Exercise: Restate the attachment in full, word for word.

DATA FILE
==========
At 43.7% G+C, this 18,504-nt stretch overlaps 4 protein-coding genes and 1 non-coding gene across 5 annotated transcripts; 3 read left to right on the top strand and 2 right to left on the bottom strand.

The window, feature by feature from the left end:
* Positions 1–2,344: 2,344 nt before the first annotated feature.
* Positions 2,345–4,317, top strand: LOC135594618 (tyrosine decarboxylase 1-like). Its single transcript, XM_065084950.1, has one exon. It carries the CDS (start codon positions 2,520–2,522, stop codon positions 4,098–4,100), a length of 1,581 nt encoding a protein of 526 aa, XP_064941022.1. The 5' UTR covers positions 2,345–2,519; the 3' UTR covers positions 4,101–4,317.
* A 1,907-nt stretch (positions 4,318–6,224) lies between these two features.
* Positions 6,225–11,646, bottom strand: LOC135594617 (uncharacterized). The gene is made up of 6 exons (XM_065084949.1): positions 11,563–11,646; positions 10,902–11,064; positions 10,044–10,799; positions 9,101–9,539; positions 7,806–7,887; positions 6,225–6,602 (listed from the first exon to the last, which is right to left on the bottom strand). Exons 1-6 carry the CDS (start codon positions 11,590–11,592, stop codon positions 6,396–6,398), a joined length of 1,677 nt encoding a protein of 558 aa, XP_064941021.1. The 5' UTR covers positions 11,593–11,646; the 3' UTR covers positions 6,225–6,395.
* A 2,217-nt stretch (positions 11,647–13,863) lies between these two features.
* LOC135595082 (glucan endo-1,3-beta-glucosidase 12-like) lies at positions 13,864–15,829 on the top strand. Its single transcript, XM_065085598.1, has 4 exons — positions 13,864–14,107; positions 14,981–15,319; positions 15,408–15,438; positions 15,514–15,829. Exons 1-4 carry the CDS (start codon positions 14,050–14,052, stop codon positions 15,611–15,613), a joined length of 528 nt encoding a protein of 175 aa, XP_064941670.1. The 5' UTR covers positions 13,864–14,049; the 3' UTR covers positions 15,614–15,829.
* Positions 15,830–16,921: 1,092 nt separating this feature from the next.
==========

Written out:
At 43.7% G+C, this 18,504-nt stretch overlaps 4 protein-coding genes and 1 non-coding gene across 5 annotated transcripts; 3 read left to right on the top strand and 2 right to left on the bottom strand.

The window, feature by feature from the left end:
* Positions 1–2,344: 2,344 nt before the first annotated feature.
* Positions 2,345–4,317, top strand: LOC135594618 (tyrosine decarboxylase 1-like). Its single transcript, XM_065084950.1, has one exon. It carries the CDS (start codon positions 2,520–2,522, stop codon positions 4,098–4,100), a length of 1,581 nt encoding a protein of 526 aa, XP_064941022.1. The 5' UTR covers positions 2,345–2,519; the 3' UTR covers positions 4,101–4,317.
* A 1,907-nt stretch (positions 4,318–6,224) lies between these two features.
* Positions 6,225–11,646, bottom strand: LOC135594617 (uncharacterized). The gene is made up of 6 exons (XM_065084949.1): positions 11,563–11,646; positions 10,902–11,064; positions 10,044–10,799; positions 9,101–9,539; positions 7,806–7,887; positions 6,225–6,602 (listed from the first exon to the last, which is right to left on the bottom strand). Exons 1-6 carry the CDS (start codon positions 11,590–11,592, stop codon positions 6,396–6,398), a joined length of 1,677 nt encoding a protein of 558 aa, XP_064941021.1. The 5' UTR covers positions 11,593–11,646; the 3' UTR covers positions 6,225–6,395.
* A 2,217-nt stretch (positions 11,647–13,863) lies between these two features.
* LOC135595082 (glucan endo-1,3-beta-glucosidase 12-like) lies at positions 13,864–15,829 on the top strand. Its single transcript, XM_065085598.1, has 4 exons — positions 13,864–14,107; positions 14,981–15,319; positions 15,408–15,438; positions 15,514–15,829. Exons 1-4 carry the CDS (start codon positions 14,050–14,052, stop codon positions 15,611–15,613), a joined length of 528 nt encoding a protein of 175 aa, XP_064941670.1. The 5' UTR covers positions 13,864–14,049; the 3' UTR covers positions 15,614–15,829.
* Positions 15,830–16,921: 1,092 nt separating this feature from the next.